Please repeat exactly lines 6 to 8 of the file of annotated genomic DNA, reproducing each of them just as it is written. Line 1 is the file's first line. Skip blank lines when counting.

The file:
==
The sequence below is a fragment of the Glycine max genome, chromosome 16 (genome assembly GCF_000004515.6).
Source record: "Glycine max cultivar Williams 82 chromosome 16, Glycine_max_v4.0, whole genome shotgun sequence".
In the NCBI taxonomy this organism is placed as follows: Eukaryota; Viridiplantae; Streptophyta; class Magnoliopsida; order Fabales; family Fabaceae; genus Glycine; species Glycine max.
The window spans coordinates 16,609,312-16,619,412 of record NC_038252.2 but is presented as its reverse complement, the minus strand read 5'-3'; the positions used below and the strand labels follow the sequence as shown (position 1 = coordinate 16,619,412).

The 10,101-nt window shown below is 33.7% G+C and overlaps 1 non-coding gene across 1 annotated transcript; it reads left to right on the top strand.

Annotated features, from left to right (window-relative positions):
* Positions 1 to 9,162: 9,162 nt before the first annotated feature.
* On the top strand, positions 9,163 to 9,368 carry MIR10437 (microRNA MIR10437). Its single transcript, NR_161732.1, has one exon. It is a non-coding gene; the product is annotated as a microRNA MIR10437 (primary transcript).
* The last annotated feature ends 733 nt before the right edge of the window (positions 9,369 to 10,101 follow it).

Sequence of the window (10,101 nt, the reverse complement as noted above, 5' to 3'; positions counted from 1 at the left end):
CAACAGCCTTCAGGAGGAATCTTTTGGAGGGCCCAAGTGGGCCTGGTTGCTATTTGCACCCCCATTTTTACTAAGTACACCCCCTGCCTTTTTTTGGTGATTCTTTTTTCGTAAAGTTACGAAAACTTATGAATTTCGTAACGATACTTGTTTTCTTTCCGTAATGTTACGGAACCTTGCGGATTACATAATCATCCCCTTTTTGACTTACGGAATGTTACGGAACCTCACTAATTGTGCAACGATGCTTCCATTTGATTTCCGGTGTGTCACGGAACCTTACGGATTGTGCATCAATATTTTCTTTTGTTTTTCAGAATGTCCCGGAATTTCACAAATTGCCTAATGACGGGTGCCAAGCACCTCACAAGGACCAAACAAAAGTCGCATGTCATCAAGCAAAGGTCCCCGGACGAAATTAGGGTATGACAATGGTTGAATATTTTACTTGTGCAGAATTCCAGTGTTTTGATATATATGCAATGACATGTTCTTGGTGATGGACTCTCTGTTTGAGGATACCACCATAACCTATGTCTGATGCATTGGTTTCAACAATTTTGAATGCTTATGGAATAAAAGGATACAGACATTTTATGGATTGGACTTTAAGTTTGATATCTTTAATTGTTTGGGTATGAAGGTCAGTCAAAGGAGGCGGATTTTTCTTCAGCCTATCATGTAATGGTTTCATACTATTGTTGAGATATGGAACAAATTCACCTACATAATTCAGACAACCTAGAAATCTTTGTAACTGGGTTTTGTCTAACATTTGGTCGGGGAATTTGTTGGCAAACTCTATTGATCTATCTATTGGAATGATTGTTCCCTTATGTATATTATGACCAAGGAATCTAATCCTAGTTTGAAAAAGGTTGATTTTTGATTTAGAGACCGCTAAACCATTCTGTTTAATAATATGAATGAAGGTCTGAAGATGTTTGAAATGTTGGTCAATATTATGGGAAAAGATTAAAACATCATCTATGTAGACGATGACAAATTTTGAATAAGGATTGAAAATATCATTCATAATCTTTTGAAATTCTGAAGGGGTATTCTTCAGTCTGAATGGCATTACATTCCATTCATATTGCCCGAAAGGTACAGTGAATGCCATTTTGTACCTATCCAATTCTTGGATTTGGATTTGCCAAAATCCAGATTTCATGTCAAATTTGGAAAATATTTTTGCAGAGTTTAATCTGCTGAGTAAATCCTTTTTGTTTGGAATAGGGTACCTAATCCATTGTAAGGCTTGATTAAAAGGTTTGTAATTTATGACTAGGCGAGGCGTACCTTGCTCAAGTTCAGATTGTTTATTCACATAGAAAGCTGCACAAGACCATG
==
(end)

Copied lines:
Annotated features, from left to right (window-relative positions):
* Positions 1 to 9,162: 9,162 nt before the first annotated feature.
* On the top strand, positions 9,163 to 9,368 carry MIR10437 (microRNA MIR10437). Its single transcript, NR_161732.1, has one exon. It is a non-coding gene; the product is annotated as a microRNA MIR10437 (primary transcript).